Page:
Voters Weigh In On State Ballot Measures
Although Governor Jerry Brown maintains a 16-point lead against Neel Kashkari that continues to widen, several hot-topic state propositions on this year’s ballot are more important to likely voters than the gubernational race.
So says a just published state-wide poll, sponsored by the Public Policy Institute of California, which also reports that water issues and the drought are just about as important to voters as jobs and the economy.
Four years ago, 59% of likely voters considered jobs and the economy the top issue. Currently, 72% of them identify water supplies as a major issue. Approximately two-thirds of voters say that governments in California are not doing enough to address the drought and only 4% say that they are doing too much.
The poll indicates that more than half of likely voters say they would vote yes on the Governor Brown-supported Proposition 1 — to create a $7.5 billion water bond to fund water quality, supply, treatment, and storage products. Most Democrats and independents favor the measure. Republicans are evenly divided.
About half of likely voters across party lines say that they would support Proposition 2, to develop a “rainy day” fund that provides for a separate reserve for public schools, another measure that Brown is campaigning on. According to the poll, approximately 17% of voters are still undecided.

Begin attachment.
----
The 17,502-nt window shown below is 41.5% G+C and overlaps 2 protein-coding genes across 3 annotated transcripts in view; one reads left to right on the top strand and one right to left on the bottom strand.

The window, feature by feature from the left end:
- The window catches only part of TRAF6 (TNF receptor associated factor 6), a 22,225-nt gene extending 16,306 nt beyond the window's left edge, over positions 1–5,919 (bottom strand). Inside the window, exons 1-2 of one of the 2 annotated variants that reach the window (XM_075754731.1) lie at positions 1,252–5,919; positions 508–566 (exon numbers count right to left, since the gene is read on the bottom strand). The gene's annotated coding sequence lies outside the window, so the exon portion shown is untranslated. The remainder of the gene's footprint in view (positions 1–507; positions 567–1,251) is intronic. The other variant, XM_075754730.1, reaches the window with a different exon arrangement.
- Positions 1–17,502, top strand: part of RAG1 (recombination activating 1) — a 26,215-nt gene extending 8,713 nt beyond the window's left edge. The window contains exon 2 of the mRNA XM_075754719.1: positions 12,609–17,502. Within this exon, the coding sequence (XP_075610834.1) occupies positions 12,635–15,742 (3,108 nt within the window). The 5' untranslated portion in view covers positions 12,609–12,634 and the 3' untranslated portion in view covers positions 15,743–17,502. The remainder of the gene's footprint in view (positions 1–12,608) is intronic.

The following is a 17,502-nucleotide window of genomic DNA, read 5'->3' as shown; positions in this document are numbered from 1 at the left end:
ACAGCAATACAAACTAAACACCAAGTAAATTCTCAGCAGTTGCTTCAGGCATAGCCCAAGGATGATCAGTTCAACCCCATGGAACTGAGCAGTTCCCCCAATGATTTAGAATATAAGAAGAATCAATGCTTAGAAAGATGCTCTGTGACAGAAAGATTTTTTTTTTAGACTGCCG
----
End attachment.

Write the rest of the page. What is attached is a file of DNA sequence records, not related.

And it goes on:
Support for Proposition 45, to require the insurance commissioner’s approval for changes to health insurance-related charges, is currently wavering. Currently, 39% of voters approve of the measure, which is down from 48% last month, 46% would vote no, and 15% are uncertain. The poll shows that voters remain evenly divided over the healthcare reform law, itself.
Most voters identify crime as a problem in California and that they would vote yes on Proposition 47, which requires that certain drug and property offenses receive a misdemeanor rather than a felony sentence. The proposed measure does not apply to registered sex offenders or other offenders with a prior conviction for serious or violent crimes. Democrats and independents show solid support while Republicans are more divided on the measure.
Slightly more than a third of California voters approve of the way the state legislature and their own state assembly and senate representatives are doing their jobs, up from 10% four years ago. President Obama’s current 44% job approval rating is at a record low in the state and only 16% of likely California voters approve of how the U.S. Congress is performing.
To view the The Public Policy Institute poll in more detail, click here.